Thrillers, or films in general with twists and turns, have always been popular with audiences everywhere. Looking through different genres, the twist has certainly played its part in keeping films exciting and entertaining. The likes of 1995’s The Usual Suspects, 1999’s The Sixth Sense and Fight Club, 2003’s Korean thriller, Oldboy and, in the same year, France’s brutal High Tension/Switchblade Romance, as well as – probably most famously – Star Wars: Episode V – The Empire Strikes Back in 1980. This device is something that has worked (or, in some cases, not) in any genre you can think of. But of course, it’s not just that final development that has to be relied on to shake and surprise you, it’s the journey to get there that has to be just as strong. The plot, the characters, the build up to those final scenes or moments: they all have to be compelling enough to get you there in the first place.
Fortunately for director Adam Randall, his new horror/thriller I See You has plenty of unexpected developments, as well as tighter-than-a-duck’s-butt tension throughout that will keep you glued to the screen. The climactic twist, although not quite as mind-bendingly brilliant as the examples above, is satisfying enough to make the film enjoyable enough overall, and I See You is a film that should appeal to fans of horror, crime thrillers and cinema in general as the plot unfurls nicely in front of you in a well-executed and gripping manner.
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I See You starts in pretty typical fashion as the action opens in a nice American town, with the camera sweeping across its surroundings. We see a young boy riding his bike through a local park, but then something happens that makes you question the normality of the town and the situation itself. The boy in question has been abducted, and an investigation ensues. Detective Greg Harper (Jon Tenney) is assigned to the case, and although it bears similarities to one solved some years ago, it’s pretty clear (to the viewer anyway at this point) that something strange may have happened to the young boy who was abducted and can’t be found by a search party made up of locals and police. These opening scenes are a nice set up, as you are gripped almost immediately by what happens with the abduction, along with the introduction of one of the film’s most pivotal characters in Greg Harper.
What is also interesting in I See You is the family dynamic of the Harpers. Detective Harper is married to Jackie (Helen Hunt) and they have a teenage son, Connor (Judah Lewis), but the family are having troubles of their own. Jackie had an affair recently, so there is obvious tension between Greg and Jackie, while Connor is clearly resentful towards his mother because of the affair. It’s at this time that strange occurrences start happening around the Harper family home; Jackie’s favourite coffee mug goes missing, all of their silverware mysteriously vanishes from the kitchen drawer, a family photo on the wall has been taken out of its frame and has disappeared.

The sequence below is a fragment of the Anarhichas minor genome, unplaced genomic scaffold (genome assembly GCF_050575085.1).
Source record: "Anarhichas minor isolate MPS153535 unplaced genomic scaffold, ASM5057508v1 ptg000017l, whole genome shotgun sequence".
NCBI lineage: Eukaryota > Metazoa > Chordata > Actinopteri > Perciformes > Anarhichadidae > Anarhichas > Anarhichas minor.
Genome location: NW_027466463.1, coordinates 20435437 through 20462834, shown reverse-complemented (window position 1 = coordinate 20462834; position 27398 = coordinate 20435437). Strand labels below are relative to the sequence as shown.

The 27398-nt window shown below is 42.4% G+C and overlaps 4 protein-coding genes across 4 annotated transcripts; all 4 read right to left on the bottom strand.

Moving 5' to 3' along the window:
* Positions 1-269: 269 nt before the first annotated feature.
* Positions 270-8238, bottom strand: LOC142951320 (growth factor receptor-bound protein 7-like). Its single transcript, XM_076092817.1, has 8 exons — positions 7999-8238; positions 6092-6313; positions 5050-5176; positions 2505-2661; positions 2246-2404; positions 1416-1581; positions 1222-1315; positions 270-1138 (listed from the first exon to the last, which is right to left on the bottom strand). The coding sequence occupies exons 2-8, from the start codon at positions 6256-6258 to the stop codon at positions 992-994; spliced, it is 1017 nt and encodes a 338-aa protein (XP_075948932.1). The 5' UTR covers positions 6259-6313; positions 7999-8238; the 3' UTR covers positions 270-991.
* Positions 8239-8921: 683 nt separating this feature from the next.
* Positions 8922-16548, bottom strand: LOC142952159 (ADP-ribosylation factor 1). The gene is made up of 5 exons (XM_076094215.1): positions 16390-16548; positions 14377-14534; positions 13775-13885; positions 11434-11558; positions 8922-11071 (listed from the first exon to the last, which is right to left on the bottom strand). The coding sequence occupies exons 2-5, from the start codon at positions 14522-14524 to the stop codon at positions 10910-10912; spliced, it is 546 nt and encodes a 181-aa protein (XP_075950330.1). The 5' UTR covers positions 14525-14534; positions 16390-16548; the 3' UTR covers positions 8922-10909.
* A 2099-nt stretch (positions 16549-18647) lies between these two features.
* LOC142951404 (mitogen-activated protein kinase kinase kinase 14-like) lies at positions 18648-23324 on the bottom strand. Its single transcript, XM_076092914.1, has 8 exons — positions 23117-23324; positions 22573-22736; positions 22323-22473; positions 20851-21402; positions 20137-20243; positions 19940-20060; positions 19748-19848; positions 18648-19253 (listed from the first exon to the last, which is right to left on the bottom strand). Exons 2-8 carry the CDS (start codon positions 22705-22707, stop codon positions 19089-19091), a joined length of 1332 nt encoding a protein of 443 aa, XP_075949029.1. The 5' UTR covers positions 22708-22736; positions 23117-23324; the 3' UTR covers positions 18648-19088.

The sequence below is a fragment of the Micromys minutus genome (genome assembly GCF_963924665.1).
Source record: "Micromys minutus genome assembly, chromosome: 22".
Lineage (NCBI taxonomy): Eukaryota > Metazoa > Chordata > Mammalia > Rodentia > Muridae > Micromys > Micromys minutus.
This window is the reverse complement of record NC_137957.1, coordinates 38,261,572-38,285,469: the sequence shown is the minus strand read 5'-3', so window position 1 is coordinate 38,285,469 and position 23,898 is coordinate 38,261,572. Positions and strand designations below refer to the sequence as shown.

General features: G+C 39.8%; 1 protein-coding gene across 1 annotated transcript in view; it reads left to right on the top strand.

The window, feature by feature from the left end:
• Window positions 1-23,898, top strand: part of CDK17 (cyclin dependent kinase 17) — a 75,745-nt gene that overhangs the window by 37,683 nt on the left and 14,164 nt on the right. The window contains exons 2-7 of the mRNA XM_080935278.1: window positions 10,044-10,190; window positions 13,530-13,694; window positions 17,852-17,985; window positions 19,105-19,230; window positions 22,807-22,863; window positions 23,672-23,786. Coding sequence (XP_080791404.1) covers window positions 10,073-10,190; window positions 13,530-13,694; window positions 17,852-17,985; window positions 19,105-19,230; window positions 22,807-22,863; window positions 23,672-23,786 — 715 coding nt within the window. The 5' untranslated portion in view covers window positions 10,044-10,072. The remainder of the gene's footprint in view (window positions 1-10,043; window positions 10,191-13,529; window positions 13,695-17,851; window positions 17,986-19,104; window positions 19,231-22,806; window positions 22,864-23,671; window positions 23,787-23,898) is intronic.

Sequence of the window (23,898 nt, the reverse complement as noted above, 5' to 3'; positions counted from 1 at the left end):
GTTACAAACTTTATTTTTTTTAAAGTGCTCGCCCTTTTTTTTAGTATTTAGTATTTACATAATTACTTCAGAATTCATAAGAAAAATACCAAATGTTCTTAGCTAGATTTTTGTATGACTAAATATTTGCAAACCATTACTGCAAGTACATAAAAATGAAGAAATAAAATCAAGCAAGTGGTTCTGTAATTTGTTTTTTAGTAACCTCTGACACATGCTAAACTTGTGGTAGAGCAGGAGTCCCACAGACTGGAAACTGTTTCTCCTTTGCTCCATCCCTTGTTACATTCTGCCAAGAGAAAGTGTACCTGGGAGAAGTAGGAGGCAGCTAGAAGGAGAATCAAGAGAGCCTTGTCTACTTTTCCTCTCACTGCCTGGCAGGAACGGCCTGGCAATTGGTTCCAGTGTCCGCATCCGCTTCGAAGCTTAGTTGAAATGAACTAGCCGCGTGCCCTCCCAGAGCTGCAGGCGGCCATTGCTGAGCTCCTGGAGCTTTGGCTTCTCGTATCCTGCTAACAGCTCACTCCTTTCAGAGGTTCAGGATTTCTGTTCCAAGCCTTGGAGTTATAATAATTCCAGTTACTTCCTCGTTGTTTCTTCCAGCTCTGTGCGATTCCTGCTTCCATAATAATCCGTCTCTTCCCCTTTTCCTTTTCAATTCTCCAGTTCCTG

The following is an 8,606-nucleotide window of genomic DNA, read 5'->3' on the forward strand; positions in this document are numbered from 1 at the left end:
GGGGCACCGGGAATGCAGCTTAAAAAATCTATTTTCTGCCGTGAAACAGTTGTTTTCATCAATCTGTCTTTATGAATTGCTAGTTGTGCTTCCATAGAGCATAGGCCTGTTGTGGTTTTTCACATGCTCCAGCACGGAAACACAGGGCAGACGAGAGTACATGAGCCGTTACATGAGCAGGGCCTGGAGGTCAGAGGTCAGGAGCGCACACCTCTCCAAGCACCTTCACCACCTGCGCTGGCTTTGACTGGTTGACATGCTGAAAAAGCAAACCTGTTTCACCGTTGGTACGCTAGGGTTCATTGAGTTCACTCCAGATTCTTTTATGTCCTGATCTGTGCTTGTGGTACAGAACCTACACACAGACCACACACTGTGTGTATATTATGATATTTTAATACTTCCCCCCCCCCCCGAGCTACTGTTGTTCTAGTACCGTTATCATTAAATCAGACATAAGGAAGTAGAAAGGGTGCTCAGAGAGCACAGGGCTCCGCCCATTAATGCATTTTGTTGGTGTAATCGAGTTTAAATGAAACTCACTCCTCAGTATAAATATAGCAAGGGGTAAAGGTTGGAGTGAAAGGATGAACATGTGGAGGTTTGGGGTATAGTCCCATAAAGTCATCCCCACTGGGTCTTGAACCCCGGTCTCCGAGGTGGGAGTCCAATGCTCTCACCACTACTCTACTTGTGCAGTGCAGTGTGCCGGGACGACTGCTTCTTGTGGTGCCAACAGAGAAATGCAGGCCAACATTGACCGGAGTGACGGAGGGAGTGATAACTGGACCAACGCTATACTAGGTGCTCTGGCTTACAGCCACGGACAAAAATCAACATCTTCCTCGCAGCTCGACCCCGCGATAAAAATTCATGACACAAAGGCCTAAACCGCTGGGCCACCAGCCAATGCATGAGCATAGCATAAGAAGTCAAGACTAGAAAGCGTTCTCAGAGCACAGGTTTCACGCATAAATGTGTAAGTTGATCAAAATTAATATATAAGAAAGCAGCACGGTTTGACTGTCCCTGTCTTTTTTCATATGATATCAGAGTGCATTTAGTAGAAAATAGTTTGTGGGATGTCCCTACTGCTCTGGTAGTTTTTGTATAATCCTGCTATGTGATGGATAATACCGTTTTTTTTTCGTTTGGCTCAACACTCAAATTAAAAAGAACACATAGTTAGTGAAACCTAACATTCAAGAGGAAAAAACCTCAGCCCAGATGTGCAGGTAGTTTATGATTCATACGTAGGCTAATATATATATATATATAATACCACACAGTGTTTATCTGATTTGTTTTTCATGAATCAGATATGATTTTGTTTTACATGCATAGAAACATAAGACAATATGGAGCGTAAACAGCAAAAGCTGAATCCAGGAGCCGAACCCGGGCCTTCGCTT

Add to that the feeling that someone else is in the home and the Harper family is being watched, and I See You takes on a very creepy tone. It’s these scenes that will appeal most to any horror fans watching, as the film starts to take on a haunted house feel at times. Almost like a modern take on The Amytiville Horror or The Changeling in terms of tone, but also bringing to mind Hereditary in terms of a building sense of dread. This is thanks to a great musical score by William Arcane who really helps to create a tense and fear-filled atmosphere, not just in these scenes but throughout the entirety of I See You, although it definitely works best in the more horror-influenced scenes within the first two acts of the film.
I See You, although quite exciting and well executed, will possibly divide fans of horror and thrillers. While actually quite creepy and disturbing, it does go in a rather different way than you might expect; the direction, however, doesn’t end up being any less thrilling, and that’s something that Adam Randall can be applauded for, as we are still kept on the edge of our seats while I See You builds to a climax which is as exciting as you’d hope it to be.
There are times when it feels like films like I See You are coming out on an almost weekly basis. The big event, the case, the big twist ending: it’s been done so many times. With his film, however, Adam Randall has managed to create something that might have flashes of the typical dynamics and tropes of a modern horror/thriller, but through its well executed action and scare scenes, tension, reveals, solid performances and great score, I See You feels anything but generic and tired. This points to Adam Randall being a filmmaker to watch, and I See You being a film worthy of your time.
The extras for this Blu-ray release of I See You include a commentary by Adam Randall and producer Matt Waldeck made especially for this release; a short making-of documentary; cast interviews; and behind the scenes footage as well as the standard trailer and image gallery. First pressings of the film feature a collectors booklet with new writing on the film by Anton Bitel.
I See You is out on Blu-ray on 25th May from Arrow Video.